“Fati is super tough and to borrow an ice hockey phrase, she’s got a lot of sandpaper in her game,” Oetinger said. “She’s a gritty, gritty player who has no problems with physicality.”
Sophomore Taylor Mejia returns as a central midfielder, providing a reliable and consistent presence. She continues to improve and distributes the ball well, helping the team maintain the possession for long stretches at a time. Junior Jaden Carillo plays an instrumental role on the team as does defenders Hanna Crawford and Bethany Urrabazo, who is the older sister of Jenna and a Live Oak High-transfer.
“Bethany is a center back and has been a fantastic addition to the team,” Oetinger said. “With her playing next to Hanna, you’d be hard-pressed to find two better center backs on the same team. They’re both fantastic.”
As is junior goalkeeper Jordan Anaya, who has been a starter since her freshman year and continually improves her game. A field hockey standout in the fall, Anaya’s seminal performance came in the team’s scoreless draw with Aptos in the CCS playoffs last year—Christopher advanced on penalty kicks, 3-2—in which she stuffed a couple of shots to help send the Cougars into a state of nirvana.
“You can’t overstate how much confidence a team plays with when you have one of the best goalies in the CCS on your side,” Oetinger said.
Christopher will be further strengthened if senior Natalie Smith ends up returning to the squad.
“If we’re able to put her onto the squad, that would be an incredible gift to get back,” Oetinger said.
As the word gets out on Jenna Urrabazo’s exploits, teams will no doubt focus their efforts to make sure she doesn’t beat them. That will mean other players will get opportunities to score and make plays, which Oetinger welcomes.
“Clearly, we lost some high-profile seniors, but I think this team on average has better ability and higher soccer IQ,” Oetinger said. “If us as coaches can get all the puzzle pieces in the right place, I think this team can make a run to the title game and win it.”
Oetinger said assistant coaches Darlene Del Carmen and Alfredo Echauri have been instrumental in the team’s success and helping to build a strong culture within the program. The Christopher program has never been in a better place because of the talent that comes in and the coaches who work with the players to continually improve. Jenna Urrabazo has done something not even Martin did last year—account for all of the team’s goals through the first four games of the season.
A year ago, Urrabazo went a long stretch before she scored her first high school goal. It wasn’t for a lack of effort. She had dozens of chances, but couldn’t finish. When Urrabazo finally found the net midway through the season, she gained confidence and never looked back. Now she looks to be one of the premier scoring threats in the league.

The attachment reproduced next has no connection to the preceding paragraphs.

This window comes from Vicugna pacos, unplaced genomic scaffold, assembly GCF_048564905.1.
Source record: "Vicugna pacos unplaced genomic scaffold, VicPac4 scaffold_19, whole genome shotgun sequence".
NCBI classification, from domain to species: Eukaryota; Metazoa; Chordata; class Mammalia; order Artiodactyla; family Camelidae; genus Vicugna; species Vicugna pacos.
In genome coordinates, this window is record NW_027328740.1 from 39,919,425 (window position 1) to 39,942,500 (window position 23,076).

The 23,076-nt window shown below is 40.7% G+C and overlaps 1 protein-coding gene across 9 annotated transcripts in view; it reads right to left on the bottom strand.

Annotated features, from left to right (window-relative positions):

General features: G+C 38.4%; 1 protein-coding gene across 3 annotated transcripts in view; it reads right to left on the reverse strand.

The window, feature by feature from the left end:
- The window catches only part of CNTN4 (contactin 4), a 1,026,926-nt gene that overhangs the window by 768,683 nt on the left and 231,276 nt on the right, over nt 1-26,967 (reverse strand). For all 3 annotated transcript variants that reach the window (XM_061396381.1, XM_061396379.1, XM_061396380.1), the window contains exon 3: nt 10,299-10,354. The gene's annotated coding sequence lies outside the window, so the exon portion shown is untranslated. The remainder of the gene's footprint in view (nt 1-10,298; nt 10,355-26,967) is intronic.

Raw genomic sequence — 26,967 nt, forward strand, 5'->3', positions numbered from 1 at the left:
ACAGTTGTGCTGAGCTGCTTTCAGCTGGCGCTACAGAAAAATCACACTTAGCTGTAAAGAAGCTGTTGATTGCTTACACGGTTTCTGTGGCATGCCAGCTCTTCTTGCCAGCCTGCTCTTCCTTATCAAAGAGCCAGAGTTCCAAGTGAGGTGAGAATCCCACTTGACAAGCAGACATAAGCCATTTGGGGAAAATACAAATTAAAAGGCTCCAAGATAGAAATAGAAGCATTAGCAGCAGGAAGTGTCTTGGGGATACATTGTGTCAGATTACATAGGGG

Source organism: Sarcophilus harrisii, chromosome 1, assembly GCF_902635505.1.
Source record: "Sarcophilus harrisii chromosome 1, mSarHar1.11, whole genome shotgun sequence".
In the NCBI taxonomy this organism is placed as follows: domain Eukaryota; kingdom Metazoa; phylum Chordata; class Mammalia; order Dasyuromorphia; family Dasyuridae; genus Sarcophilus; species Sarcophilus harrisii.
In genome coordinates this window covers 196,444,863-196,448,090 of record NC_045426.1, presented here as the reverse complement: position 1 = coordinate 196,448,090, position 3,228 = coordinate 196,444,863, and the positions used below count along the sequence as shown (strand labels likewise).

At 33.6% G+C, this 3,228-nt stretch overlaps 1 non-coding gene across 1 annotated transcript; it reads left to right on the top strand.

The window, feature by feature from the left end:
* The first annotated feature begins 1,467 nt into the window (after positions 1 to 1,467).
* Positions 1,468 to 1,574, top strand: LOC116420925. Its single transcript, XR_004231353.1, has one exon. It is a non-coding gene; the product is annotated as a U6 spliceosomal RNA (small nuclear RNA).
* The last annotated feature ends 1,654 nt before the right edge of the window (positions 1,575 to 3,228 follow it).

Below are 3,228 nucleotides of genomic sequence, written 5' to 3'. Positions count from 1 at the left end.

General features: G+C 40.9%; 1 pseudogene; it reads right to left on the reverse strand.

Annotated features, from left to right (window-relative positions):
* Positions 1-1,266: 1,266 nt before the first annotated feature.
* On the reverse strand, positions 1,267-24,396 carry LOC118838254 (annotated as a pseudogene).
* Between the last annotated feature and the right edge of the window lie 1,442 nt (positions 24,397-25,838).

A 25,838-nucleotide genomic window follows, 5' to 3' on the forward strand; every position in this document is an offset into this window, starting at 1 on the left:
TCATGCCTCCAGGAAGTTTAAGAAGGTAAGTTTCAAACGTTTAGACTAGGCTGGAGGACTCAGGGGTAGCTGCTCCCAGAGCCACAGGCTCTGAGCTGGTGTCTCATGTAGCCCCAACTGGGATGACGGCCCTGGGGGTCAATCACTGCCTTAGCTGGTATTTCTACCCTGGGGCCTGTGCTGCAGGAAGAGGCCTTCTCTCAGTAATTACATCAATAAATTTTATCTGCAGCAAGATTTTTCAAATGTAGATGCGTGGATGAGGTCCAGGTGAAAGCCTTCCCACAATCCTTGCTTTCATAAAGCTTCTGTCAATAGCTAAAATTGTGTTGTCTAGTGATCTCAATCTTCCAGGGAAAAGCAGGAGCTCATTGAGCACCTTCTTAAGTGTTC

“I’ve come a long way from my freshman year,” she said. “In the first half of my freshman year, I don’t know if it was nerves or something, but I wasn’t able to score. But with the help of the coaches, I’ve been better at getting 1V1s, which has helped me score this season.”
Urrabazo isn’t going to lie: she was a bit worried entering the season, knowing she was taking Martin’s spot and a lot of the scoring load would be thrust upon her shoulder early on. It’s a huge responsibility and challenge that Urrabazo has passed with flying colors.
“I was a bit scared because it’s a lot of pressure to have a lot of people look up to you as a sophomore to score a lot of the goals,” she said. “But (after a couple of games) I’m not nervous anymore because I have faith in my team to help me score and knowing it’s not just going to be me. I’ll have help all through the season.”
Jenna has had a fun season in more ways than one. Bethany played at Live Oak the last two years, but the sisters—just 15 months apart—are playing together on a high school team for the first time.
“It’s been great,” Jenna said. “I’m glad she’s here now because we’re really close. We also play on the same club team, and we’re more in touch when we communicate with each other because we know each other so well and practice together a lot.”
Even though Christopher had a terrific season last year, the ending didn’t go as planned. The 1-0 loss to Menlo School—while tough—will only serve to motivate the team’s title quest this season.
“There were definitely a lot of tears that were shed after that game because we had worked so hard to get there,” Jenna said. “We were driven to win CCS. We were happy we got to the finals last year, but this year we’re looking to take that ‘W’ in the finals. I feel like we have as good a team now as we did last year, if not better.”